I have a Grizzly G0444Z table saw and a G1029Z dust collector. Both run on
220. The saw cord has a green wire which is ground and a red and black which
are both hot and the dust collector cord has the same. Both draw 15 to 20
amps. I have 12/2 with ground
romex cable (white, black and bare ground wires). I was told by Grizzly to
use a 20 amp/220 double breakers on both and 12/2WG and color the white wire
as black or red. I think they said each motor has capacitors, what ever that
means. What confuses me is in the past when I wired a 220 circuit I always
used 12/3WG ( red, black, and white with a bare ground wire). Have any of
you wired your saw or other machinery like Grizzly told me to? In addition
to grounding my dust collector vacuum lines I was thinking that I would go a
head and run a ground wire on each unit to the cold water pipe for added
protection. I would appreciate any advice you could offer me. Thanks a lot.
If you were using conduit and seperate conductors, you would use 3
wires: black, red (or a 2nd black) and green (or bare). Since you are
using a 12/2 cable, you can use the white wire for one of the "hot"
conductors if you wrap black, red, or blue tape around the ends of the
insulation or paint with some red nail polish.
The ground wire in the cable should be adequate; don't mess with the
If you are using plastic pipe for the vacuum lines, run a bare wire (it
doesn't matter what size) inside the lines from end-to-end and ground to
the metal housing somewhere to dissipate static.
All things being equal, it is better to use 12/3. You have no use for the
neutral (the white wire) now, but some day you might, and it is no harder to
run 12/3 than 12/2. It gives you the option of having 120v for a light or
something if you need it. I ran 12/2 and regret it.
However, if you run 12/2, Grizzly is correct. Just use the two insulated
conductors as your hots, no neutral needed.
I haven't grounded my "vacuum" lines, but some people do.
Are you sure the tools take 20a at 240v? What are they, 4hp?!
Without a 120V load you don't need the neutral. In fact there is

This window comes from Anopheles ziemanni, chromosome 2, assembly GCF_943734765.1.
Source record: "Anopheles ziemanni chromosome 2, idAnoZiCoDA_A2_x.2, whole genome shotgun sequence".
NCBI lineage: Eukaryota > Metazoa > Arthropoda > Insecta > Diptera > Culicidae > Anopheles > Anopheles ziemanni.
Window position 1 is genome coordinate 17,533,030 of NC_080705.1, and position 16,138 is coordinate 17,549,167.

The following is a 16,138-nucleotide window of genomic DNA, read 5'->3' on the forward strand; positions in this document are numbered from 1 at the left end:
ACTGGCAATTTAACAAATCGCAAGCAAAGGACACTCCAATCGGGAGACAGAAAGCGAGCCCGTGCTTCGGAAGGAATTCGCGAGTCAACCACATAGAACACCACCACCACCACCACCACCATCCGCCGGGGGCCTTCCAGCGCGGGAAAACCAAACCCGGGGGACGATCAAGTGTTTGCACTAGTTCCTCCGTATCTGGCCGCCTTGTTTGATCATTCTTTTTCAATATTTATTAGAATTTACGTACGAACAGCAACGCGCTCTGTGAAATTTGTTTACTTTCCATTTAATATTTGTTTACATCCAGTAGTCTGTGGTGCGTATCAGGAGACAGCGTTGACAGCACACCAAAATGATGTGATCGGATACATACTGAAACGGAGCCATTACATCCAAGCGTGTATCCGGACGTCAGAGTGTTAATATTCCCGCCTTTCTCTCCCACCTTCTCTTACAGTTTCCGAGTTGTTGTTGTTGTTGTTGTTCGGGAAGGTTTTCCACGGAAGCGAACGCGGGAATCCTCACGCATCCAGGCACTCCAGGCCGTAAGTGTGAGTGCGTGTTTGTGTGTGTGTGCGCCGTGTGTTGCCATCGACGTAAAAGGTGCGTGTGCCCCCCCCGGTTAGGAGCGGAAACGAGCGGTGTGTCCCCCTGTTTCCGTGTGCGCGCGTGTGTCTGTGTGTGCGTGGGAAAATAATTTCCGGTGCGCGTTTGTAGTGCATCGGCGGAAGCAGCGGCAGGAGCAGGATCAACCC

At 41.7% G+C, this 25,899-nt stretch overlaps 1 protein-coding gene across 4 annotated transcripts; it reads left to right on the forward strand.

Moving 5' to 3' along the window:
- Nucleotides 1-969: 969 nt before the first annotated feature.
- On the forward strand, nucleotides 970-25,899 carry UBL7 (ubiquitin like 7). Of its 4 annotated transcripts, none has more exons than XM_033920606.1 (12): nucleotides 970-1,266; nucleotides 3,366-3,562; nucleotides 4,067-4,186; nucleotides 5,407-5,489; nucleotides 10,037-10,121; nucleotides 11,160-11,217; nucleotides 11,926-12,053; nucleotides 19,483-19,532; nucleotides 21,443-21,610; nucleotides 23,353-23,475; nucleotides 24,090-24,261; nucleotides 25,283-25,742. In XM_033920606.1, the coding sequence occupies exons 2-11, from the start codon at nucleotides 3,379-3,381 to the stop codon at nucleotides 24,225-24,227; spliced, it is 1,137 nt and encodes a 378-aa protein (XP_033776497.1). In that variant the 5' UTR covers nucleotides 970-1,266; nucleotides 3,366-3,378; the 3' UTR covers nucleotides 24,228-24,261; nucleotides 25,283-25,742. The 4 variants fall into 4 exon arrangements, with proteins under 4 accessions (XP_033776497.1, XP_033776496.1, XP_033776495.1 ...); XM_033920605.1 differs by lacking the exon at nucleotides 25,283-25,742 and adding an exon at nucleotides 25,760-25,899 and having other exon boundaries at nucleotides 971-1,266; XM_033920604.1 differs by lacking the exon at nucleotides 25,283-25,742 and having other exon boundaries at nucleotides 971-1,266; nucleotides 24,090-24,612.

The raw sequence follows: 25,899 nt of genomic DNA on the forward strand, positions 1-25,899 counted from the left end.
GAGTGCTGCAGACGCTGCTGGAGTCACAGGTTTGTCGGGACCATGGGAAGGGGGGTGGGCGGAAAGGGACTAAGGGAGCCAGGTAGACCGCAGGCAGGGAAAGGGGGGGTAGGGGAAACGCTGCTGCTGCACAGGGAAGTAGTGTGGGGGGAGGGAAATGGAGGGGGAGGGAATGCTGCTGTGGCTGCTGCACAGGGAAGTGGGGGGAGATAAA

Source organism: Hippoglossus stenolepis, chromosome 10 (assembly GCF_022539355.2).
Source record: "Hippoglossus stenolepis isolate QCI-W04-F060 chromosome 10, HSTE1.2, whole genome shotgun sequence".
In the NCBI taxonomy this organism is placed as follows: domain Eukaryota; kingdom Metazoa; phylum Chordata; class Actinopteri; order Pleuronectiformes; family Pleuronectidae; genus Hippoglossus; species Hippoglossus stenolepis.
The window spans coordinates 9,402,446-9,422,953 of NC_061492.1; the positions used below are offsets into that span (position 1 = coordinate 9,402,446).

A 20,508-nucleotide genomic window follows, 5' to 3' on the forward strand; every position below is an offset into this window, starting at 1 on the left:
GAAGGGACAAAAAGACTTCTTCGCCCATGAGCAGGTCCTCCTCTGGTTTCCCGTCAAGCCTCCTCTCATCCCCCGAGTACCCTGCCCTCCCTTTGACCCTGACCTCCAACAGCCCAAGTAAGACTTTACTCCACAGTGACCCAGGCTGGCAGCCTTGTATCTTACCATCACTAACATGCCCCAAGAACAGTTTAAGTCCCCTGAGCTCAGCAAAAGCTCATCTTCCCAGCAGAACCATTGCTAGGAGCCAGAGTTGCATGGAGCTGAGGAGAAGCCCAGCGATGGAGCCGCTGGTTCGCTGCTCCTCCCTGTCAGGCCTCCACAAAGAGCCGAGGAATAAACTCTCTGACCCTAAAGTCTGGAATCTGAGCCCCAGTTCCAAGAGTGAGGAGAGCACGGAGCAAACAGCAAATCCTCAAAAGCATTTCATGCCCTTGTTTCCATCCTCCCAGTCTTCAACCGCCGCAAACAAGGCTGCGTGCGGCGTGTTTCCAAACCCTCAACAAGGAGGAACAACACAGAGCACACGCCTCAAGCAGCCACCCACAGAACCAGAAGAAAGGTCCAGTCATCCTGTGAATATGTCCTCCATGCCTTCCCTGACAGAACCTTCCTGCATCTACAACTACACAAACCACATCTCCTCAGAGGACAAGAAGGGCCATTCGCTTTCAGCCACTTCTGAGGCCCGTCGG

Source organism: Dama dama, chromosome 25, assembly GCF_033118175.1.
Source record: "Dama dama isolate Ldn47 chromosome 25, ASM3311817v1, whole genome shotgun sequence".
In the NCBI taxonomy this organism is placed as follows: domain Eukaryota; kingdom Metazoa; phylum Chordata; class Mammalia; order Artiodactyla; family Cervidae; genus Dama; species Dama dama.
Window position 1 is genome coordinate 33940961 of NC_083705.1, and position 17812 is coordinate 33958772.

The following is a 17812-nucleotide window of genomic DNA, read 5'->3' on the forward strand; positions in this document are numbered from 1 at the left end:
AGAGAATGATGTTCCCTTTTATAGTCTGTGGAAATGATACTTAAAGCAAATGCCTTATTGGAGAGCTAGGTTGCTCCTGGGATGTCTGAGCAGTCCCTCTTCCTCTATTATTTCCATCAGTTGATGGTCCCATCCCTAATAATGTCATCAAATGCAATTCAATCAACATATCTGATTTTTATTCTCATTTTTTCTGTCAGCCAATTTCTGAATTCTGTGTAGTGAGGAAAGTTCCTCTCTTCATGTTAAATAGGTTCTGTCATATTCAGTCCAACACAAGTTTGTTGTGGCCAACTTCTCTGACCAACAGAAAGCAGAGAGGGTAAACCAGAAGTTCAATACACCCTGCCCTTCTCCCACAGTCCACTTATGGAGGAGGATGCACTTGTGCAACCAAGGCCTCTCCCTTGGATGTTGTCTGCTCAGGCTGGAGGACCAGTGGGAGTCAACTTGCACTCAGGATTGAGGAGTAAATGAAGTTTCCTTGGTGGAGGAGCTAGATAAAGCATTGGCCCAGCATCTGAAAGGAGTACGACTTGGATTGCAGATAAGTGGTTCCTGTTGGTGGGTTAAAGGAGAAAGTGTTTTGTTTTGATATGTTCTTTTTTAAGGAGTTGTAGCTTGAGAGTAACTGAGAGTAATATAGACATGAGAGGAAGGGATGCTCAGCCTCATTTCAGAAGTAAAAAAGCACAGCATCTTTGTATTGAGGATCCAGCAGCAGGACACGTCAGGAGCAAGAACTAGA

nothing to connect it to.
Don't do this. You could be creating a dangerous situation. In many
homes the cold water pipe is not a suitable ground and some errors could
cause them to go live. Unlikely but possible. Just use the ground provided
by the circuit.
I agree with the Irish tiger. Don't.
If bonding to cold water or other services is required my understanding also
is that it is done once at the main service entrance panel. Not random
connections to piping that may or may not be contiguous through the house
plumbing back to a cold water supply system that itself may or may not be a
good electrical ground.
AIUI this is not the same thing as a requirements, in some countries, to
electrically 'bond' together certain metal pipes etc. within say a bathroom
where there are electrical appliances, to avoid voltage differences, in the
event of a fault within that area.
If the dust collector is also 220 volt then could be wired same Red/Black
and a ground, same as the 220v. saw.
AIUI Various electrical codes allow one to use White/Black instead of
But if white is used as 'one side/leg' of 220 then it should be
taped/sleeved and/or colour coded to clearly show that wire is being used
instead of a red wire.
In other words if you don't need to wire a neutral you don't.
Typically our 220 volt hot water tank does not use a neutral, neither does
our 220 volt dryer; so the white wire is left disconnected. Our 230 volt
stove DOES use the white neutral.
Our 220 volt bench saw, which can be mover around a little, has a heavy
White/Black flex with a green ground. White is one 'side' and black the
other of the 220 volts.
No that is what the ground wire in romex is for. I'd suggest connecting
up a metal box, to plug the DC into, and connect up the ground wire to
the ground lug of the receptacle. Connect up any metal ductwork as well
to this ground.
If your concerned about grounding, use emt instead of NM (romex).
Mounting emt and metal boxes on the wall surface works really great for
And be sure to use a double pole switch, or better yet like an A/C
disconnect that is rated for a 2hp motor if you want a shutoff.
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